1887

Abstract

radiolabelled toxin A ([H]-toxin A) bound to human duodenal and colonic epithelial cells isolated from endoscopic biopsies. Binding was greater at 4°C than 37°C, consistent with the thermal binding characteristic of toxin A to a carbohydrate moiety. At 37°C colonic cells bound significantly more [3H]-toxin A than duodenal cells. The amount of [3H]-toxin A binding varied considerably between individuals. [H]-toxin A was displaced by unlabelled toxin A by 50% for duodenal cells and 70% for colonic cells with 94.3 nM unlabelled toxin A. Low non-displacable binding was observed in some samples at 4°C and 37°C, suggesting that these cells came from individuals incapable of specifically binding toxin. Pre-treating cells with - or -galactosidases to cleave terminal - and -galactose residues reduced [3H]-toxin A binding. There was also a reduction in [H]-toxin A binding after heat treating cells, which is suggestive of protein binding. The reduction in binding varied between individuals. The reduction of [H]-toxin A binding, after the removal of -linked galactose units, implicates these as components of the receptor and adds credence to the idea that the Lewis X, Y and I antigens may be involved in toxin A binding to human intestinal epithelial cells. However, because the Lewis antigens do not possess terminal -galactose units, the reduction in binding after -galactosidase treatment suggests that other receptors may be involved in toxin A binding to some human intestinal cells. These data are the first demonstration of direct toxin A binding to human intestinal epithelial cells.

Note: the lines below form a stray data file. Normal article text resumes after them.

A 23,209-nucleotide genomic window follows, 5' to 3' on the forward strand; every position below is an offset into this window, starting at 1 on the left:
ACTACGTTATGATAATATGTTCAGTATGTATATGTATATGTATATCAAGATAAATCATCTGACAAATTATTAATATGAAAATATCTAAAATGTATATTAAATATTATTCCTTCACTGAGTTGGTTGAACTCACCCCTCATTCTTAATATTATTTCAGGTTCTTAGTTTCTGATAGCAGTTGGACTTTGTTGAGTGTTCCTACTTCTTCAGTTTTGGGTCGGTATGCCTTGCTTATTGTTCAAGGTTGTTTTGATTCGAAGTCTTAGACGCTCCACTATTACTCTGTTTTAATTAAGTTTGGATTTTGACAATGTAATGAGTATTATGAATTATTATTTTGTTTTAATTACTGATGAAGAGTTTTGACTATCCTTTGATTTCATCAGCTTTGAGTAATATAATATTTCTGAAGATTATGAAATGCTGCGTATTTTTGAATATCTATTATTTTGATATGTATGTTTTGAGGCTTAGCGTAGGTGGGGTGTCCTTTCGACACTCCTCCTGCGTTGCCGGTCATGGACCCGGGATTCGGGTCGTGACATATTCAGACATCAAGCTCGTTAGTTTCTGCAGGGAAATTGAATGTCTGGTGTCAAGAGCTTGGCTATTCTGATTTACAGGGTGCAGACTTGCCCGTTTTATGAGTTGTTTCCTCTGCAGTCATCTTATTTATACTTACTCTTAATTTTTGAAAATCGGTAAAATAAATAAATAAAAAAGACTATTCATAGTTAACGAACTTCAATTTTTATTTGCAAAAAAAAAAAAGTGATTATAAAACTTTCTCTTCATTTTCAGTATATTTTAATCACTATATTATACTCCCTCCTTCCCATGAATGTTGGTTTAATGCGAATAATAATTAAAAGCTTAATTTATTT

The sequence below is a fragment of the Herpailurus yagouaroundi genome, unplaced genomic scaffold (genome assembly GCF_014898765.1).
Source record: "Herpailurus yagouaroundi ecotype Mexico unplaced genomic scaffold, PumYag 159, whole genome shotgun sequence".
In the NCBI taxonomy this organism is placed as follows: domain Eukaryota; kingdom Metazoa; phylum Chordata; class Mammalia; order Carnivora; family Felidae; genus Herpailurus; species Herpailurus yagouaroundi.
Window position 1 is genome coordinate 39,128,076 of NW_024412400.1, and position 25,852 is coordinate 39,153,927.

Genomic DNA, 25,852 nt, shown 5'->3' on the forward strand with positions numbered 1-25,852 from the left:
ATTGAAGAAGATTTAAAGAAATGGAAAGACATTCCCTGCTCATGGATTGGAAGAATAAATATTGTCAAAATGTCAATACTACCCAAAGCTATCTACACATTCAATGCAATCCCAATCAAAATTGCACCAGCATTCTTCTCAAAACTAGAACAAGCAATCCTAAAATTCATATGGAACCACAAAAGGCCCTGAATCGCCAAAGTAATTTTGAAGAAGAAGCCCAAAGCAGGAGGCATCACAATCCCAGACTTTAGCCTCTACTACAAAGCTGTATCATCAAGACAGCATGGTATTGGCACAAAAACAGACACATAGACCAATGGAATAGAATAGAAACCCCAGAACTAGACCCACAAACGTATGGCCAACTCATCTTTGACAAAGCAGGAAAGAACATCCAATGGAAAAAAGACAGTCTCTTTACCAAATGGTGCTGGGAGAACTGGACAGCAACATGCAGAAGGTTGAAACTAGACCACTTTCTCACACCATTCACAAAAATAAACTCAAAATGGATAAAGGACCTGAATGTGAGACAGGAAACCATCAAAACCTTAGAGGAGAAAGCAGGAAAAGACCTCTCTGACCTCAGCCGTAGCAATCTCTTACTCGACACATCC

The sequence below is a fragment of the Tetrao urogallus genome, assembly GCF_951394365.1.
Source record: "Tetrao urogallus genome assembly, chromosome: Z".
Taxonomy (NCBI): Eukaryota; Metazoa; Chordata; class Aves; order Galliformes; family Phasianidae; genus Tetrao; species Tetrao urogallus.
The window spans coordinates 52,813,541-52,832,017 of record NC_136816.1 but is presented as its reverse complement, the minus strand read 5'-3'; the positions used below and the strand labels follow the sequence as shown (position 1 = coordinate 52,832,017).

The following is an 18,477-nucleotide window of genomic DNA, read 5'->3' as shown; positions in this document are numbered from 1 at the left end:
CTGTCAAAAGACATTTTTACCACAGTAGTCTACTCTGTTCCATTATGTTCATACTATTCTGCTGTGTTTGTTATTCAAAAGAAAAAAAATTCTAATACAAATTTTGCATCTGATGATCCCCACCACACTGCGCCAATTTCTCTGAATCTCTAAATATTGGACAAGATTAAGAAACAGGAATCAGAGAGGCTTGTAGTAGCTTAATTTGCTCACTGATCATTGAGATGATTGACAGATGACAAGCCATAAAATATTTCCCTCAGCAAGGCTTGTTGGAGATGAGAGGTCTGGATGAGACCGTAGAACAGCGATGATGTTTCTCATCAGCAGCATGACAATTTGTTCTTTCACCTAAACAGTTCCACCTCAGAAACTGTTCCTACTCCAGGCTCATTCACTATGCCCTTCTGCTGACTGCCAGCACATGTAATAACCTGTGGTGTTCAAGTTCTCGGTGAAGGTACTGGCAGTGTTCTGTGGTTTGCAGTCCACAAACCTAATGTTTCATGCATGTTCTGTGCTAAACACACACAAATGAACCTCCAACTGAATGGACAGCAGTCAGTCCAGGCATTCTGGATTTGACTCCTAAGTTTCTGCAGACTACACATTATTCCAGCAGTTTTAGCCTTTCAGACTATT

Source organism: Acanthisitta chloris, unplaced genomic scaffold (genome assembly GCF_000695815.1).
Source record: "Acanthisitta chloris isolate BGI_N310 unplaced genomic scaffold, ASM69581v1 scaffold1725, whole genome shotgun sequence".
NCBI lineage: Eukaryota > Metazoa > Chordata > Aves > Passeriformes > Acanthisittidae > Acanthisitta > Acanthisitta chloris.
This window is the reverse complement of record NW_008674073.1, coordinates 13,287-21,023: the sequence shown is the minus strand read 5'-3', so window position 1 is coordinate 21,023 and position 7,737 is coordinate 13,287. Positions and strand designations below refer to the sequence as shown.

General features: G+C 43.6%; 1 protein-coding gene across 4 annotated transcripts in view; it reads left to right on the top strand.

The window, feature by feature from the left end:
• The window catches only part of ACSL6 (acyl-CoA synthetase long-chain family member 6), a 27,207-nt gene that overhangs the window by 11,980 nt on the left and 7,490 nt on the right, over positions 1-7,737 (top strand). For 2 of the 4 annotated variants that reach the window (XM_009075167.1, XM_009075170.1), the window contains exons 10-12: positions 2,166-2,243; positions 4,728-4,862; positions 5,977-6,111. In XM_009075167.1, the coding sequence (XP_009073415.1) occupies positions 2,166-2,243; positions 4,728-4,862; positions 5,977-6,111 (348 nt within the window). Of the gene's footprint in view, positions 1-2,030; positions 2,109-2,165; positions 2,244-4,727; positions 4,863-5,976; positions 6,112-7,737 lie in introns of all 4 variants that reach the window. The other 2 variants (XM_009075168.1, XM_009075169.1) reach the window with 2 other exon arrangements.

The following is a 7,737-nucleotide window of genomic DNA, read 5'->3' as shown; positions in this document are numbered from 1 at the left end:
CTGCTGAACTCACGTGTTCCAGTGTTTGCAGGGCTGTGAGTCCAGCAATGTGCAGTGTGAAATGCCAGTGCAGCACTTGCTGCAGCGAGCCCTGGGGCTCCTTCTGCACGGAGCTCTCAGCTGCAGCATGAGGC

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1997-11-01
2022-10-04
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